- Midrash ha-Gadol or “the Great Midrash” was a 13th century anthology of midrashim, drawn from rabbinic literature and compiled by R. David ben Aaron of Aden, Yemen. It expounded the Pentateuch according to a system of weekly readings.
- Midrash Rabbah
- Midrash Rabbah is an anthology of midrashim on the Bible, divided by book (hence, Genesis Rabba, Leviticus Rabba, etc.) The anthology covers the Torah (Genesis, Exodus, Leviticus, Numbers, Deuteronomy) and the five “megillot” (or “scrolls”: Canticles, Ruth, Lamentations, Ecclesiastes, Esther).
- Midrash Tehillim
- Midrash Tehillim is the midrash on Psalms that was compiled over several centuries. It omits Psalms 123 and 131 and was issued by Solomon Buber in 1891.
- Mishnah is the oral law that was codified c. 200 C.E, which tradition maintains was given to Moses on Sinai. It is organized into six “orders”: agriculture, holidays, women, torts, the sanctuary, and purity.
- Nevi’im is the second part of the Hebrew Bible, the “Prophets,” which includes the Former Prophets (the narrative books of Joshua through Kings) and the Latter Prophets (Isaiah, Jeremiah, Ezekiel, and the Minor Prophets).
- Septuagint (abbreviation: LXX)
- Septuagint designates the Greek translation of the Hebrew Bible and the Deuterocanonicals/Apocrypha.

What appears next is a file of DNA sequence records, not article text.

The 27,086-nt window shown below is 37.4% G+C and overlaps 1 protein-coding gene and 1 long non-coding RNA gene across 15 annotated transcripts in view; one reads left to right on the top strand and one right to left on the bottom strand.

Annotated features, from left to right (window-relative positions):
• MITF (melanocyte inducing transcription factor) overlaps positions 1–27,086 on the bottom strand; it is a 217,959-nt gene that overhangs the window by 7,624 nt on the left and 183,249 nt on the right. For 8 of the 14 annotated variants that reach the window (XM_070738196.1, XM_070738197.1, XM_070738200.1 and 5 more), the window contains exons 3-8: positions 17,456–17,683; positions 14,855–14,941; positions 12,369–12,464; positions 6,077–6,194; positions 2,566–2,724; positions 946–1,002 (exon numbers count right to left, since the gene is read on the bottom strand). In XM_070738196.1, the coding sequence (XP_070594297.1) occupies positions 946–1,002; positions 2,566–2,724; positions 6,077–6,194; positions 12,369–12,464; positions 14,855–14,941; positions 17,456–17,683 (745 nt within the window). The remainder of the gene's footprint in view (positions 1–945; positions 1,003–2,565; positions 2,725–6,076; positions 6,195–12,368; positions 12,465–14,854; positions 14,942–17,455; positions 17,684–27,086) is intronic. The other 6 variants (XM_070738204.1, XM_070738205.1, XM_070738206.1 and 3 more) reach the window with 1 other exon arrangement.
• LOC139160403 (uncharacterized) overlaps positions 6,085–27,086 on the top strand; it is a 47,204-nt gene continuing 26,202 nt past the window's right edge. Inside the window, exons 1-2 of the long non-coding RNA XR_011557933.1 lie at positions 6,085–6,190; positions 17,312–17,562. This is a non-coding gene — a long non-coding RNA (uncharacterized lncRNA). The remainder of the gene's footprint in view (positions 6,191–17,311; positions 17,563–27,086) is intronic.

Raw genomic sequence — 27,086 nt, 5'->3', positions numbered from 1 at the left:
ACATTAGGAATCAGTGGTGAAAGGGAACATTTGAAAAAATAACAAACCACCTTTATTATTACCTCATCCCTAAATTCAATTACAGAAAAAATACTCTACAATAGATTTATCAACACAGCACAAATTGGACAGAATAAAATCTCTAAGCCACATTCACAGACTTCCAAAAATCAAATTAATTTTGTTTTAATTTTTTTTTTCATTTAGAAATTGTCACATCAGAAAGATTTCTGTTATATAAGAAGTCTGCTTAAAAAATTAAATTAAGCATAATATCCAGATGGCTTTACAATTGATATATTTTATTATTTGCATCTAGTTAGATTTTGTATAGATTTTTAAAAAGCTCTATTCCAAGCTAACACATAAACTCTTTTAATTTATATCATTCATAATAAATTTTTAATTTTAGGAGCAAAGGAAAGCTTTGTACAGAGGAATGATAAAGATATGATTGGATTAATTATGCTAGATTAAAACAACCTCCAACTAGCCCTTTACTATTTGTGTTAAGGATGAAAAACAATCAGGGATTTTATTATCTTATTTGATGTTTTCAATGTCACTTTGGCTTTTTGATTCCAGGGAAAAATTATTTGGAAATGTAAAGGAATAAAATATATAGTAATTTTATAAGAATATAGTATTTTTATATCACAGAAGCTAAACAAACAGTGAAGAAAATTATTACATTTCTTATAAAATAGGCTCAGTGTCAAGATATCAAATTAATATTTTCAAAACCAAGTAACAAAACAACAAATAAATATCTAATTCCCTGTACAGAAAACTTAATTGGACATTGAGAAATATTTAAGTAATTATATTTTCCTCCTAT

- The Talmud is the authoritative body of Jewish law and tradition from about 200 B.C.E to 500 C.E. There is the Jerusalem or Palestinian Talmud and the Babylonian Talmud. The talmudic period divides into that of the Mishnah and that of the Gemara. Rabbis of the former period are called “tannaim” and those of the latter, “amoraim.”
- Tanakh is an acronym for the Hebrew Bible in its three parts: Torah (“Law”), Nevi’im (“Prophets”), and Ketuvim (“Writings”).
- Targum means “translation” and has been the traditional name for the Aramaic translations of the Hebrew Bible, which began to be issued several centuries before the Common Era; The Babylonian targums are usually more literal, while the Palestinian targums are often more paraphrastic and expansive. No targums exist for Daniel or Ezra-Nehemiah
- Tefilla or Siddur
- Tefilla or Siddur is the liturgy of rabbinic Judaism for daily, Sabbath, and holiday use.
- Torah(“teaching”) refers to the first section of the Hebrew Bible, the five books of Moses: Genesis, Exodus, Leviticus, Numbers, and Deuteronomy; it can also refer to Jewish law in general.
- Tosefta (“addition”) is that collection of tannaitic teachings that supplements the Mishnah. It is four times as long as the Mishnah but divided into the same sections.